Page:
Has this ever happened before, that a standing Member of Congress switched parties directly from one major party to the other? If so, when?
The number of party switchers is too numerous to list here. The names and dates are provided in the links.
List of United States Representatives who switched parties, includes the reference to Jeff Van Drew.
List of United States senators who switched parties.
Party switching in the United States, includes a paragraph on Jeff Van Drew under Notable party switchers.
Democrat congressman Jefferson H. Van Drew left the Democratic Party arguing that it was swinging too far toward a radical progressive political agenda that, in his view, did not reflect the will of most people of the United States, and that Trump and what Republican Party had accomplished during the Trump presidency better reflected their will. In commenting on his party switching and reflecting on the shifting political direction of the Democratic Party, Van Drew quoted former President Ronald Reagan as having once said "I didn't leave my party, my party left me." Van Drew, who voted against the Democratic Party line in voting against impeaching Trump, claims that part of his decision to walk away from the Democrats was the alleged behaviour of at least one unnamed Democratic Party powerbroker who - in the days leading up to the House impeachment vote - had allegedly issued political threats towards him, threats that were alleged to be acted upon if he voted against impeachment, with following words to the effect "You will not get the line. You will not get the county. I will do everything to prevent that from happening and everything to destroy you." These words were disputed as "hyperbole" by a person, Mike Suleiman, interviewed by NBC10 who was thought by NBC10 to be the unnamed figure who allegedly issued the alleged political threats to Van Drew.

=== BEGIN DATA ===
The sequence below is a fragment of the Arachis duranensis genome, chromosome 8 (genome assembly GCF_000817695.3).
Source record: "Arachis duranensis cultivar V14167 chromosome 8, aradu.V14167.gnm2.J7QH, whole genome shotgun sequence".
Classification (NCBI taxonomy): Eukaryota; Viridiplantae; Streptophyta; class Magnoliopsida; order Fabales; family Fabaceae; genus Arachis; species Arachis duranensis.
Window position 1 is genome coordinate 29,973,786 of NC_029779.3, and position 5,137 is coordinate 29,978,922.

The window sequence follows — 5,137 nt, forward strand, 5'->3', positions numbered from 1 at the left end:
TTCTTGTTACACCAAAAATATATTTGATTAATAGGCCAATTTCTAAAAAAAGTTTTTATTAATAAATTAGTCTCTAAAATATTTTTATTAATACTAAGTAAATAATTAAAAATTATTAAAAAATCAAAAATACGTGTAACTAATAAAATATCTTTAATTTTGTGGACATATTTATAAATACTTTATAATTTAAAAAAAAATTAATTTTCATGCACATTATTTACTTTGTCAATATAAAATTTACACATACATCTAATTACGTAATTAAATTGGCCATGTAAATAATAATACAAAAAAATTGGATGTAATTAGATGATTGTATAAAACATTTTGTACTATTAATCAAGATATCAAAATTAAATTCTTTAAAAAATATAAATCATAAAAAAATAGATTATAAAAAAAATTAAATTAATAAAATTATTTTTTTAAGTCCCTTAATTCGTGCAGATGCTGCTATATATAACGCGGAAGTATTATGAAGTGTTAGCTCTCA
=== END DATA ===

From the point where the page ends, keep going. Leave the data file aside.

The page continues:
Motivations, from the above link.
Politicians may switch parties if they believe their views are no longer aligned with those of their current party. Richard Shelby of Alabama left the Democratic Party for the Republican Party, arguing that the former party had shifted more towards liberalism.
A disaffected incumbent who might not hold a leadership position or feels ignored or mistreated by the majority party might join the minority party with the expectation of holding a leadership position in the minority party and if currently elected, having the complete support of the minority party for re-election, who would certainly want to have more elected officials in their ranks.
Some politicians have also switched parties to improve their chances for reelection. Arlen Specter, a former US Senator of Pennsylvania, cited his uncertainty of winning a Republican primary as one reason for his move to the Democratic Party.